Close to town, there’s the open road – Hasso Hering

HASSO HERING

A perspective from Oregon’s mid-Willamette Valley

Close to town, there’s the open road

Written July 31st, 2020 by Hasso Hering

The start of a Linn County scenic bikeway just outside Albany on Bryant Way.

One of my bike routes from Albany goes out Riverside Drive and turns right on Bryant Drive for the return. I’m in town one minute and in the middle of the country 60 seconds later.

Bryant Drive quickly turns into Bryant Way. And in 10 minutes, after riding past orchards and fields and a detour through Bryant Park, I’m back on city streets. For this clean dividing line between urban and rural, I think we have Oregon’s land-use laws to thank.

Urban growth boundaries were established as part of the statewide scheme of land-use planning and regulation in the 1970s.

Amazingly, despite various initiatives to change other parts of the original principles over the years, the growth boundaries are still with us. And in this part of the valley, away from the metro area, you can clearly see their effect.

The deal is that outside of cities, it’s very hard or impossible to develop land for anything other than farming or forestry. Cities can’t expand outside their growth boundaries, set decades ago. And changing the growth boundary is hard.

The law has critics, obviously. You sometimes hear that Oregon’s approach to land use is to blame for a shortage and therefore the rising cost of housing. Maybe that’s so. But not being surrounded by endless subdivisions is a benefit that can’t be ignored.

Anyway, whatever the social costs of not letting cities spread out, I appreciate being able to get on the bike and ride out of town without having to go far.

Like in the seven-minute interlude below. (hh)



12 responses to “Close to town, there’s the open road”

  1. Gordon L. Shadle says:

    The natural effect of an urban growth boundary is density.

    And density is a contributing factor of scarcity.

    And scarcity makes housing more expensive.

    Yes, urban growth boundaries are doing exactly what they are intended to do. Force a lot of people into living on top of each other at an extremely high price.

    Progressive social engineering at its finest.

    • H. R. Richner says:

      We all forget the property owner outside the boundary. His property rights have been severely damaged. I don’t believe this arbitrary regulation of private property rights is really constitutional, no matter any idyllic results. I am not aware of any constitutional amendment that would allow this theft by the state.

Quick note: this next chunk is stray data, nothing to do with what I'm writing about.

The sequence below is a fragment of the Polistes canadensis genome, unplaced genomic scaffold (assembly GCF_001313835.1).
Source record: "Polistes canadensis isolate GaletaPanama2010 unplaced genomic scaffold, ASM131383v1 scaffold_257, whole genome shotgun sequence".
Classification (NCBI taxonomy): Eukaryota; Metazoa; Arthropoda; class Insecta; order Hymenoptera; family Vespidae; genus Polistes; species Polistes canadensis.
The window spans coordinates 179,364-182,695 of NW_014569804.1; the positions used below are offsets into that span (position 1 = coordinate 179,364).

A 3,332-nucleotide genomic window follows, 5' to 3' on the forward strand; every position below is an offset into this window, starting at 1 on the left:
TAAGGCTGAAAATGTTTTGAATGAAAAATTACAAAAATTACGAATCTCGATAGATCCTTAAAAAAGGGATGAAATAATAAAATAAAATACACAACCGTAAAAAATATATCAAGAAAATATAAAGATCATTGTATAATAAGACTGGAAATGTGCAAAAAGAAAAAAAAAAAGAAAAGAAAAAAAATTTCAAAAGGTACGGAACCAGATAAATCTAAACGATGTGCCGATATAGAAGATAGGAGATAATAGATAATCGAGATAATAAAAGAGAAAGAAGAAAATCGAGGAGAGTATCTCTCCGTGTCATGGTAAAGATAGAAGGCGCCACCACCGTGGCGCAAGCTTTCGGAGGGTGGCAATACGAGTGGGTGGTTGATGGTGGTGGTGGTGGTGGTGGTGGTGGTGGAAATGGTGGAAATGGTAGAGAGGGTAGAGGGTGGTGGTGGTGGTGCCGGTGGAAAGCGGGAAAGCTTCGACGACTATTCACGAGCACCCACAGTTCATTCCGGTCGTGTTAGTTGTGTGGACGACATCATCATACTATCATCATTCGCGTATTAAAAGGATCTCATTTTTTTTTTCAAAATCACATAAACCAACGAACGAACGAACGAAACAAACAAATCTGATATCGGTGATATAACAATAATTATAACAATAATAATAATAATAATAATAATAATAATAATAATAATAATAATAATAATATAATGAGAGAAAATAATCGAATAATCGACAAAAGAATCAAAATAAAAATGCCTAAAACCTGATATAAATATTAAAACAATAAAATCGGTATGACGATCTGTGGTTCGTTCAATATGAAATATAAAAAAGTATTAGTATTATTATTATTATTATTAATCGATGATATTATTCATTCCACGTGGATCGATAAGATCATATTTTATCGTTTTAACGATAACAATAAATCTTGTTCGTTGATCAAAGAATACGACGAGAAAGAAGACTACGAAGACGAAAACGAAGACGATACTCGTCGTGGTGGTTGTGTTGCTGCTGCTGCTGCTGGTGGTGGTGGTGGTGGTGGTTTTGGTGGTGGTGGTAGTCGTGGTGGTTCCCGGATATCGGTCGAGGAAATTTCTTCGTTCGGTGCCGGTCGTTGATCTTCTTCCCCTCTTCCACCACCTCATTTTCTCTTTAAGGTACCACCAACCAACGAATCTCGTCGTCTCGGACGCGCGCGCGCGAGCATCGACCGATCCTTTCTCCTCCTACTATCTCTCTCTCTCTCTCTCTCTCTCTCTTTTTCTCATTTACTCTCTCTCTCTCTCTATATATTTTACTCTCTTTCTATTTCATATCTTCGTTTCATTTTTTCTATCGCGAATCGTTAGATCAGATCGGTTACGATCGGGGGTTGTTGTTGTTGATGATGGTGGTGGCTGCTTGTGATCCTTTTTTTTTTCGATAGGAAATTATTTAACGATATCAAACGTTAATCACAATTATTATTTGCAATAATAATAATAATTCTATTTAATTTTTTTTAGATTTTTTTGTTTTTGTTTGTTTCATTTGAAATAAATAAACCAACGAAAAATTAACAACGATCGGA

2. Gordon L. Shadle says:

    My previous comment was probably too harsh.

    There is a big benefit of an urban growth boundary – it makes “peaceful rioting” much more efficient and effective. Witness Portland.

  3. Dave Smith says:

    Thanks Hasso for a relaxing 7 minute sojourn along Bryant Drive. The music was very pleasant and nicely fit the sunny day and the countryside; the cars seemed to keep a respectful distance; and, the shoulder seemed remarkably clear of rocks and debris. I’m a sometimes cyclist on country roads and it nice to have a clean shoulder, especially where gravel drives intersect the main road.

  4. John Klock says:

    Without the urban growth boundaries of the 1970s Oregon would be like Denver, Houston or Atlanta, or Ohio. These boundaries are the best thing the governor of this state ever did. Seriously, do we want the countryside to look like Pacific Blvd in Albany? Get real people.

  5. James Engel says:

    Awww, the country side. Preparing for swing shift I’d ride my Honda out Queen Ave then to Riverside Dr then to Bryant Way & putter slowly amongst the fields into the old PD station at 2nd & Broadalbin. Very relaxing. I imagine on a bicycle it would last longer.

  6. Robert D Stalick says:

    Thanks to the late Hector Macpherson for his vision to provide for our state. He was a Linn County farmer and a visionary in my opinion. Hasso, you migtht do a bit of research and report on Hector.

  7. Jennifer Stuart says:

    I was just out there today ferrying family for a little Calapooia kayak float from SW Queen to Bryant Park, and I thought I saw your name on some of those Scenic Bikeway signs, Hasso. What is the story behind that?

    • Hasso Hering says:

      I had been writing editorials supporting the Bryant-Riverside link to a new bikeway ODOT intended to build on Highway 34. So when I left the paper in 2012, the Linn County Board of Commissioners voted to put my name on the route. I believe the vote was 2-1. The signs went up after the first part on Riverside (wider shoulders) was completed a year or two ago.

  8. CHEZZ says:

    Hasso, you made my friend’s day – he is an avid rabid cyclist and illness has kept him off the bike for several weeks. I forwarded your bike ride to him. He is on a trainer now and will be back out there very soon. He appreciated it!

 

 
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